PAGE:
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Stand Up Paddling (SUP) New Topic Printer Friendly Version

  First time
  Posted by: angstrom on May-21-12 9:18 AM (EST)
 

Went to a demo day yesterday and tried a few boards. It was my first time SUPing, but the second board I tried was a 14' Bark race board and it felt fine -- no stability problems(on flat water). Speed and tracking were much better than the novice boards. The more surf-oriented boards felt sluggish on flat water. One other board I really liked was the 12' Bic Ocean, which felt like a nice blend of speed and maneuverability.

At first I tried stern rudders for steering, but realized that I was fighting the fin. Bow rudders were much more effective.

I am thinking about adding one to the family fleet. It doesn't replace the canoes or kayaks, but is another way to have fun on the water.

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Messages in this Topic

 

  Fun - Well put
  Posted by: Marshall on May-21-12 5:33 PM (EST)
SUP is fun!

The Tahoe boards I have have a large fin in the stern as well and a plumb bow with shallow vee hull so I know what you mean on the aft portion of the sweep. It just doesn't move. Focusing on pushing your toes away on the front third of the forward sweep or a bow draw seems to have much more effect with that big fin locking the stern in place.

Still figuring it all out. Oh, and managing to have a bit of fun in the process!

See you on the water,
Marshall
The River Connection, Inc.
Hyde Park, NY
www.the-river-connection.com
 
 
  thoughts
  Posted by: angstrom on May-22-12 9:13 AM (EST)
Lots to learn....

The demo was on dead flat water, so now I'd like to try a few on typical inland lake chop. I'm wondering if the surf-oriented boards will slap annoyingly on the small stuff, and if the displacement bords will cut through it.

How do the Tahoe boards do in chop?

I was thinking that "if I got better, this could be really fun going downwind when we get some waves", but then thought about the pain of going upwind with your whole body acting as a sail. Sitting seems like a useful option, but the SOT/SUP hybrids I've seen haven't impressed me.

I've seen the flush anchor points on boards for attaching gear. Now the waveski guys may have already done this, but it seems that you could set up a board to attach a backband and some sort of foot stirrups and/or thigh straps and still have a flush deck. That gear and a breakdown double-bladed paddle could easily fit in a mesh bag on the foredeck.

Going to try a guided SUP river tour this weekend. Should be educational....
 
 
  More slice, less splash
  Posted by: Marshall on May-23-12 12:25 PM (EST)
There is a difference in the feel and the effect between the displacement hull and planing hull design. Definitely less splash and bash with the plum bow sort of design without much pearling into the wave. I've paddled into chop but only have caught some boat wakes as far as riding waves. The Tahoes are very straight tracking so no cut backs or other surf techniques.

Something I thought was wild was that the board seems stiff enough to reverberate the vibration caused by the chop though out the length of the board creating something of a cross between a massage for your toes and minor earth tremor. This was in about 1 foot high chop.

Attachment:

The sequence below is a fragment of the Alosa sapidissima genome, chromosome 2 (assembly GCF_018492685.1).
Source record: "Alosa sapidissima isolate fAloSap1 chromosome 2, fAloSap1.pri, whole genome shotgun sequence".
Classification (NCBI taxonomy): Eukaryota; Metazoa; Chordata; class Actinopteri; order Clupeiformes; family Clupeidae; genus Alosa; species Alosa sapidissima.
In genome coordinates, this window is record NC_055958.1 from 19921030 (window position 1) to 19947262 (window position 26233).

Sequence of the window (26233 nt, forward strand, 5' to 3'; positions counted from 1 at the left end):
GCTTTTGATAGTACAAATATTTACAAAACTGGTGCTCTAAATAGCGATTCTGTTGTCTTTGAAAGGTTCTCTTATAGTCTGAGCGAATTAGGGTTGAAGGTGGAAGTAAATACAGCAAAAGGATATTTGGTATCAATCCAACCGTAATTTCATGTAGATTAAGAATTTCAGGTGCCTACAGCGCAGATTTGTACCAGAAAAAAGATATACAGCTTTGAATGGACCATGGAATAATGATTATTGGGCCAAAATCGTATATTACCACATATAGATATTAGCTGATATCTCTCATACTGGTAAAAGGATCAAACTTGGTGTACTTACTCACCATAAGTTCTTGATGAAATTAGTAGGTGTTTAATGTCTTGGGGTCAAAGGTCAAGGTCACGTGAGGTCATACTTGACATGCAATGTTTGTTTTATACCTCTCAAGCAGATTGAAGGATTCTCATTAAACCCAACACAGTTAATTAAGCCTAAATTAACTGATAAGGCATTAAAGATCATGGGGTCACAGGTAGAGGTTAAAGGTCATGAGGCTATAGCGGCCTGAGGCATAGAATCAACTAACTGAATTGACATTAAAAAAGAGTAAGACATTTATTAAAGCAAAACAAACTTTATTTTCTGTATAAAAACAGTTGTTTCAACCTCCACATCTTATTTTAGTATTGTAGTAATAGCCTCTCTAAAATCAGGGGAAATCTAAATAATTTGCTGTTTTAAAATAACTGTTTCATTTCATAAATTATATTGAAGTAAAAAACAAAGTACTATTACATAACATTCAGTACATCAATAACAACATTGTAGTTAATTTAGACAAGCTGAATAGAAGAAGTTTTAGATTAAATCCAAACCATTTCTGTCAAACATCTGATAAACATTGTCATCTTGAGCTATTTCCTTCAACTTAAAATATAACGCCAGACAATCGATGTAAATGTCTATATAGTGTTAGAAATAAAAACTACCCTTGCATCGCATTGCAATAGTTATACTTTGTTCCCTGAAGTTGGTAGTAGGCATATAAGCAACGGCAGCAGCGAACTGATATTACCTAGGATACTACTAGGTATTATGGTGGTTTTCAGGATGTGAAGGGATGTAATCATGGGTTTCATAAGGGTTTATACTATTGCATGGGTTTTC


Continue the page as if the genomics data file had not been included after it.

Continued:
My observations. YMMV

See you on the water,
Marshall
The River connection, Inc.
Hyde Park, NY
www.the-river-connection.com
 
 
  Add a SUP
  Posted by: mvorun on May-23-12 7:28 PM (EST)
I also have a "fleet" of kayaks and just added a race SUP. Having a ball with it. Yep, another way to get out on the water. Enjoy.
 
 
  First time
  Posted by: old_user on May-24-12 12:29 AM (EST)
Glad you had a good first time out, especially on such a great board such as the Bark 14'. Do you know the cross bow turn? Much more effective than the bow/stern rudders to turn. Also apply edging to make slight adjustments.
 
 
  playing
  Posted by: angstrom on May-24-12 8:47 AM (EST)
I was trying bow, cross-bow, draws, prys -- all the canoe/kayak stuff I know, just seeing how they'd work with a long bent-shaft paddle.

I can see that edging and weight shift would help, but I didn't want to push it in that setting.
 
 
  Heeling
  Posted by: Marshall on May-26-12 10:49 AM (EST)
Different than in a kayak. Heeling the board to the outside of the turn results in your butt landing in the water on the outside of the turn. The stern edge digs in and summarily discards the rider. The board, having shed me like some annoyance goes right back to drifting away tracking in a straight line. Ankle leash isn't a bad idea on flat water, especially with a bit of wind.

Heeling to the inside of the turn seems to have a bit better of an effect. Digging my toes into the deck pad and envisioning torquing my toes away from the paddle on a sweep or bringing them to the paddle on a bow rudder seems to provide the best result so far.

It's warm today so perhaps some practice changing the pitch by doing a controlled lunge to the front of the board to raise the fin out of the water at the stern. Immersion awaits, methinks.

All fun.

See you on the water,
Marshall
The River Connection, Inc.
Hyde Park, NY
www.the-river-connection.com
 
 
  Not an expert, but....
  Posted by: davbart on May-26-12 8:53 PM (EST)
when I paddled a displacement board it did respond to an outside lean similar to a kayak. With my planing hull board the inside lean seems to assist the turn, but stepping back and doing a pivot turn works the best.
 
 
  Overpronated
  Posted by: Marshall on May-27-12 9:24 AM (EST)
Ok, so probably not the right term from a completely different mode of locomotion but in short my heeling the board to the outside of the turn was probably (definitely) over zealous. Oh, well. Just water.

See you on the water,
Marshall
The River Connection, Inc.
Hyde Park, NY
www.the-river-connection.com
 

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